First new Skyscrapers in Paris Being Built Since 1973
When the Tour Montparnasse was completed in 1973 its incongruous black facade and size led to Parisians saying “Never Again” to skyscrapers in Paris. It has taken forty years, but two are finally being built within the city limits: presenting the Tours Duo.
To this day, the Tour Montparnasse strikes a lonely figure in the 15th arrondissement, the only skyscraper for miles. Parisians often quip it boasts the most beautiful view of Paris: the only one where it cannot be seen. Since the furore around its lack of harmony with its surroundings, the only skyscrapers built in Ile-de-France have been at La Defense. Maybe a blessing in disguise, as the ban has led to the business district becoming the biggest of its kind in Europe.
That era is over. In Autumn this year, work will start on the Tours Duo, two skyscrapers on the edge of Paris, in the quartier de la gare area of the 13th arrondissement (see the map below). Measuring 122m and 180m, the 90,000 m2 of office space they will boast were recently snapped up by the commercial bank Naxitis. Some 6,000 of its 10,000-strong workforce in France will move into the towers, the prestige of inhabiting Paris’ first modern skyscraper being too much to pass up for the bank.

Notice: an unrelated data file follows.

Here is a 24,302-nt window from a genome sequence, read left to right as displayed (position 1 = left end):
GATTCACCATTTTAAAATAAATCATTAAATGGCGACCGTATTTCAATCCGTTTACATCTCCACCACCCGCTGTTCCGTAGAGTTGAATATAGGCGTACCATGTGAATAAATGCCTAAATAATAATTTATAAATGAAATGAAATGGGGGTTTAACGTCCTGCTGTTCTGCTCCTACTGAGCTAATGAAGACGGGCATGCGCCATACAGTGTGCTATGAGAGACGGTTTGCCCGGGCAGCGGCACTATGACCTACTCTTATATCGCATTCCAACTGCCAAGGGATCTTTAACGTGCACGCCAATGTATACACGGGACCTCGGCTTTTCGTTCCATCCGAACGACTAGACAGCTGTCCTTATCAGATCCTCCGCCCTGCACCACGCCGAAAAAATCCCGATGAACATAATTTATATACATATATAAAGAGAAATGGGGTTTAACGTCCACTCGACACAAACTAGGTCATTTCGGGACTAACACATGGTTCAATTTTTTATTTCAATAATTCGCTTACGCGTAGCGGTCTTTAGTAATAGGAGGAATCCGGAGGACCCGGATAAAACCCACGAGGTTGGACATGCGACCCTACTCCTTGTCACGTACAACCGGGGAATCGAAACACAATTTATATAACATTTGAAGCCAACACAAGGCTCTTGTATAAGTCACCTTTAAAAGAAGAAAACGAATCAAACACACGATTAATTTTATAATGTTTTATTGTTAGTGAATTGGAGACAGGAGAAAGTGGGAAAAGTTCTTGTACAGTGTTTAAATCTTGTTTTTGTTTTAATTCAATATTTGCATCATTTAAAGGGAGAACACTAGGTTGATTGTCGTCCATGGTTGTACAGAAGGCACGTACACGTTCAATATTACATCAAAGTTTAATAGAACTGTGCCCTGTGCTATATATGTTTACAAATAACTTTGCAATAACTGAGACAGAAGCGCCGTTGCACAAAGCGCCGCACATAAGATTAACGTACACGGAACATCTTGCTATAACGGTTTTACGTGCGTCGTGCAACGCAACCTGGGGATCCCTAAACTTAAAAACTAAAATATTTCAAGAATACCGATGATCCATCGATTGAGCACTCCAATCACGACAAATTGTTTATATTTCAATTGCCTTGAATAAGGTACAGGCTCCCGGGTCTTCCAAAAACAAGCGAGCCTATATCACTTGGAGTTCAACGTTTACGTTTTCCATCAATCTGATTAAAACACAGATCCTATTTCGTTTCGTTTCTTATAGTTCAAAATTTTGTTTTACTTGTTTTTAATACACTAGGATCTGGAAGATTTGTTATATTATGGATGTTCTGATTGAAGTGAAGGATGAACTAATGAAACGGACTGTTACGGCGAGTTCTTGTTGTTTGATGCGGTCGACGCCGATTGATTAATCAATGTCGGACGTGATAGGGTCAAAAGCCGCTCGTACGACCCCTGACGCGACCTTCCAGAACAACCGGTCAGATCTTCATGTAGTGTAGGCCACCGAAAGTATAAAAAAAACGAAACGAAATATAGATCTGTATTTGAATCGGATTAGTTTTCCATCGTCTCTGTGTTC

A 2020 completion date has been announced on the page of the primary investment fund behind the development. Ivanhoe Cambridge is a subsidiary of the Caisse des Depots of Quebec. They are keeping tight-lipped about the total cost but LesEchos believes it to be around 500 million euros.
The double tower was designed by Jean Nouvel. Both towers will incline, making a ‘V’ shape when seen from afar. The design also allows for a wealth of terrace garden space on the smaller of the two buildings, in keeping with the general ‘green’ theme of modern city planning. And of course, the ground floors will feature plenty of commercial and public space.
Its permit is all but secured, but that’s not to say it isn’t facing some resistance. Monts 14, a pressure group pushing for the protection of the Paris skyline, has submitted a case against its building permit, arguing that APUR has underestimated the size and impact the construction will have on surrounding views. The case will be heard on April 14 but it is unlikely to be successful. If Paris wants to compete globally in the 21st century – especially with the opportunities Brexit could offer for pinching business – it will have to be more ambitious in its construction efforts, and the Tours Duo project is a step in the right direction.
image © l’Autre Image